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Swedish hotel accused of refusing gay couple

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Swedish hotel accused of refusing gay couple
A snap of Elite Stadshotell in Västerås taken from the hotel's website.
12:26 CET+01:00
UPDATED: A Swedish hotel has come under fire for denying a gay couple from booking a spa weekend, only to allow a straight couple to make the same reservation a day later.

According to Swedish Radio station P3 News, a man by the name of Mikael tried to book a spa weekend at Elite Stadshotell in the town of Västerås. But when he revealed that the reservation was for himself and his boyfriend Johan, he was told that the spa was closed due to refurbishment. The next day he successfully made the same reservation in a fake name, as heterosexual ‘Evelina’.

“When we tried to book as a gay couple we couldn’t complete a booking, but for a heterosexual couple the same date could be reserved without any problems,” Mikael told P3 News and said he would report the incident to the Swedish Equality Ombudsman.

Elite Stadshotell director Cem Gürler denied any discrimination had taken place, and blamed the incident on a misunderstanding. He told The Local he had tried to contact the couple to work things out.

"I understand that the couple have felt discriminated, but that was certainly never our intention. It was a misunderstanding about the closure dates for the spa during a massive refurbishment we're undertaking. We have made a mistake and we're very sorry. But it's not about discrimination, rather poor service and communication," he said.

"We stand for everybody's equal value and discrimination does not exist in our world. We also have several homosexual staff members working in the reception."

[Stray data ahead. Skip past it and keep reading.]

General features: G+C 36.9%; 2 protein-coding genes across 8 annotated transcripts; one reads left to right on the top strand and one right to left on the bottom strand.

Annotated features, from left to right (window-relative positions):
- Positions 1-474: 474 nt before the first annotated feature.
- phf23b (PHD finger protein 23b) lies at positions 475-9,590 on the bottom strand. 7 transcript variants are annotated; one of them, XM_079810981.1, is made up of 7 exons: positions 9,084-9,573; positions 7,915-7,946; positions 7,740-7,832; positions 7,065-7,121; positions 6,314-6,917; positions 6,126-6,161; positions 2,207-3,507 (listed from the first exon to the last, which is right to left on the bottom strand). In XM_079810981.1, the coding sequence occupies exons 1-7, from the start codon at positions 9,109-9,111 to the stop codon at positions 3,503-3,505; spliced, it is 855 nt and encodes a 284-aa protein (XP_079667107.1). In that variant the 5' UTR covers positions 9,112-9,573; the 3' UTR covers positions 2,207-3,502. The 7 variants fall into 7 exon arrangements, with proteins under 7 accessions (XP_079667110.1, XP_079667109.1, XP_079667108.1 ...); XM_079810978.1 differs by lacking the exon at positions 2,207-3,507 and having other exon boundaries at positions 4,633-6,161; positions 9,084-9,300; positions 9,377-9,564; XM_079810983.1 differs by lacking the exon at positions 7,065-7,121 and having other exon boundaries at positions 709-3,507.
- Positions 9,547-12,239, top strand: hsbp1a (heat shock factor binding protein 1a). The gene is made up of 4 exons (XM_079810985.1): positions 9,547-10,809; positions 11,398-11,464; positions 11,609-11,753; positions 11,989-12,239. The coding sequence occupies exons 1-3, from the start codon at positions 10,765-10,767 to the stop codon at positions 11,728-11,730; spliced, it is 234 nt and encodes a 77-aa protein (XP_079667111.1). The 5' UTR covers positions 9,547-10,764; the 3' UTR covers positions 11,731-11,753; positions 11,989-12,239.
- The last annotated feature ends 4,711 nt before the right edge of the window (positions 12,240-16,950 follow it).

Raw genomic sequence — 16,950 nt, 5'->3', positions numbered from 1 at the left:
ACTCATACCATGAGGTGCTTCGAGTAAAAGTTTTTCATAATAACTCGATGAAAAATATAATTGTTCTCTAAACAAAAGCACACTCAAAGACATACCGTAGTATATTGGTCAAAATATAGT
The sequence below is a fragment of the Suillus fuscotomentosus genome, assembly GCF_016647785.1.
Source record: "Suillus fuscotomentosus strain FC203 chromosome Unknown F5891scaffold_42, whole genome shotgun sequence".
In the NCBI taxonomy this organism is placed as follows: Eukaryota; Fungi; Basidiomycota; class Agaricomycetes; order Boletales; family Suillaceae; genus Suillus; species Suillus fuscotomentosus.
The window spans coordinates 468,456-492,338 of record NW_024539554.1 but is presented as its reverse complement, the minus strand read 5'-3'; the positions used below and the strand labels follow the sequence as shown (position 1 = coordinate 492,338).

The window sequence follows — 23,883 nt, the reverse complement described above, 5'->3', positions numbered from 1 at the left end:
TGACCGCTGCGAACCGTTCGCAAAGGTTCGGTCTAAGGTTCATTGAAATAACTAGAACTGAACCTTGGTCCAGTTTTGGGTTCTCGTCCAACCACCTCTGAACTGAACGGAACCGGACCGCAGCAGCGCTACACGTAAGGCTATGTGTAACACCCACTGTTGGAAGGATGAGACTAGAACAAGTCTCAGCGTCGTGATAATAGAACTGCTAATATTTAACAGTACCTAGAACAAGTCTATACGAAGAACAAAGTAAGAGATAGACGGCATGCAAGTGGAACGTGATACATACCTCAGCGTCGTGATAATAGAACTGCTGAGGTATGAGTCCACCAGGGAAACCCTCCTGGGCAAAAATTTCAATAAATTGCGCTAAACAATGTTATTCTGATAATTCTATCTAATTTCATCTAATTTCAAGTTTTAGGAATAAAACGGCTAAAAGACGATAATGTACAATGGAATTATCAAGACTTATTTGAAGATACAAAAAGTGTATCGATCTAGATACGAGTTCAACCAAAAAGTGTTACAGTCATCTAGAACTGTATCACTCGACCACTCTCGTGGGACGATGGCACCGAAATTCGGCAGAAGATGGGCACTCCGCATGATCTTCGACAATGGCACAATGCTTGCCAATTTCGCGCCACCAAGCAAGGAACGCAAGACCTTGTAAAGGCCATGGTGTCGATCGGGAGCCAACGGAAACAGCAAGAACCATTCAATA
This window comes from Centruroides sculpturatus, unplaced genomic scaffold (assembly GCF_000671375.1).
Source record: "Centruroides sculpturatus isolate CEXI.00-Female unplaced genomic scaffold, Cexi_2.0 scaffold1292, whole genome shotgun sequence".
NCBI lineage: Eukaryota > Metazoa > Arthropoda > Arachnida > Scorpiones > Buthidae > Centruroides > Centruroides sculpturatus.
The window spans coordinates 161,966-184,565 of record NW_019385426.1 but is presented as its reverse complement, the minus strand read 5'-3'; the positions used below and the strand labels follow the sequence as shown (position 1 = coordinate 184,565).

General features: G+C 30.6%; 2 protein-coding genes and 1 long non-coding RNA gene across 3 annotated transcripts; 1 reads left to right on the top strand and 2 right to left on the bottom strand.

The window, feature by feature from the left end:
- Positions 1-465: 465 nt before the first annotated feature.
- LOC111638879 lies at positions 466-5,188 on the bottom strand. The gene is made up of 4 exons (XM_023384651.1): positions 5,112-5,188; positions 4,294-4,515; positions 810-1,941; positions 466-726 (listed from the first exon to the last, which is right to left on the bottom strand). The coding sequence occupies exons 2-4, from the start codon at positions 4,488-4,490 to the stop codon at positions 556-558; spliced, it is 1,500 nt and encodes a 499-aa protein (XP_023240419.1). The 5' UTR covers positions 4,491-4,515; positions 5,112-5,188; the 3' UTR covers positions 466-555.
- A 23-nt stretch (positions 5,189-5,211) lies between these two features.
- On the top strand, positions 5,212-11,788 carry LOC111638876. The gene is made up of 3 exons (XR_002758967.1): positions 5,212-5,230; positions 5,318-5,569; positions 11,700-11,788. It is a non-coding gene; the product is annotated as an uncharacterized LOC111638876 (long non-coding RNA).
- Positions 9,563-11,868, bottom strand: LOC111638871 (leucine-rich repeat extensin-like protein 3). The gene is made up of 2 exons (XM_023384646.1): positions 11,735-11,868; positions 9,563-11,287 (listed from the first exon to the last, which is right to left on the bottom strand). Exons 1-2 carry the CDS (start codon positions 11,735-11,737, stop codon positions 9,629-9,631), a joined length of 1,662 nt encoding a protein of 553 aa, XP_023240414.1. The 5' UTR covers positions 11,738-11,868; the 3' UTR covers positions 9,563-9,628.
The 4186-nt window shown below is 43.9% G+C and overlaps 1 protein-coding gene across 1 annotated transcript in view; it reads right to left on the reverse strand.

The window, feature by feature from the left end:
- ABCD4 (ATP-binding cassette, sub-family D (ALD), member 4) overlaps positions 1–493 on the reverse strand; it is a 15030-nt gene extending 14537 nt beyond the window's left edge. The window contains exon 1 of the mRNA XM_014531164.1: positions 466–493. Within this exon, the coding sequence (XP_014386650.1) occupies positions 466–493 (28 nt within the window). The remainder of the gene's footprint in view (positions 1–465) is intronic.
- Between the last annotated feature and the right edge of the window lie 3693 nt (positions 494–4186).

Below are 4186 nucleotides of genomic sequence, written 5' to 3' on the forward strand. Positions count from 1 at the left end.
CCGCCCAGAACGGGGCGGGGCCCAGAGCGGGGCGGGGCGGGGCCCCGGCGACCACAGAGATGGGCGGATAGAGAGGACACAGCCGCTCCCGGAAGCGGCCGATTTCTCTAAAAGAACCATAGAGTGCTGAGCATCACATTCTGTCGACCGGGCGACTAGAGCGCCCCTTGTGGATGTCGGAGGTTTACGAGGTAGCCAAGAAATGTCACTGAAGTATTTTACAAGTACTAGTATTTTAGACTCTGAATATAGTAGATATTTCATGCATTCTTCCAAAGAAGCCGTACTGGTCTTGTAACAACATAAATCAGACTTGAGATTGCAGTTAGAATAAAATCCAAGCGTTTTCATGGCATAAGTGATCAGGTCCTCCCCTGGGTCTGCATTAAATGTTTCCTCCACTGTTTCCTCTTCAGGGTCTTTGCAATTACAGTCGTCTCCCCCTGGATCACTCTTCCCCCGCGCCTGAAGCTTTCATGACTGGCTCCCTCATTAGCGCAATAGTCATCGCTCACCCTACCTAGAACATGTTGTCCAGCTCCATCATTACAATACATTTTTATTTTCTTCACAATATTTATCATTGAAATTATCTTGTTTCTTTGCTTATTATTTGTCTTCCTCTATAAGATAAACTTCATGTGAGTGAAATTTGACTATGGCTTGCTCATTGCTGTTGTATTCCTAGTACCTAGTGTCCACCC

It may come as a surprise that a hotel chain in Sweden, a country with a global reputation for openness and gender equality, is being accused of discrimination.

But Equality Ombudsman press officer Clas Lundstedt told The Local that although he could not comment on the specific case, it was not an isolated incident.

"Discrimination evidently exists in Sweden. We get around 2000 reports a year from people who feel they have been discriminated against, but of course that does not include the number of unreported incidents," he said.

"Of those reported incidents we investigate maybe 25 percent. Last year we decided to take 25 of those incidents to court, or at least declared an intention to do so."

In March 2014 a gay Swedish couple claimed a series of homophobic attacks forced them to move from their village. Among the accusations from the pair was that they had received an anonymous letter in the post saying “You damn faggots will die. We don’t want you here.” Swedish police later closed the investigation due to lack of evidence.  

Earlier this year the first swimming pool in Sweden designed for lesbian, gay, bisexual and transgender people opened in Stockholm suburb Sundbyberg, an event more commonly associated with tolerant Sweden, a country that has allowed gay marriage since 2009.

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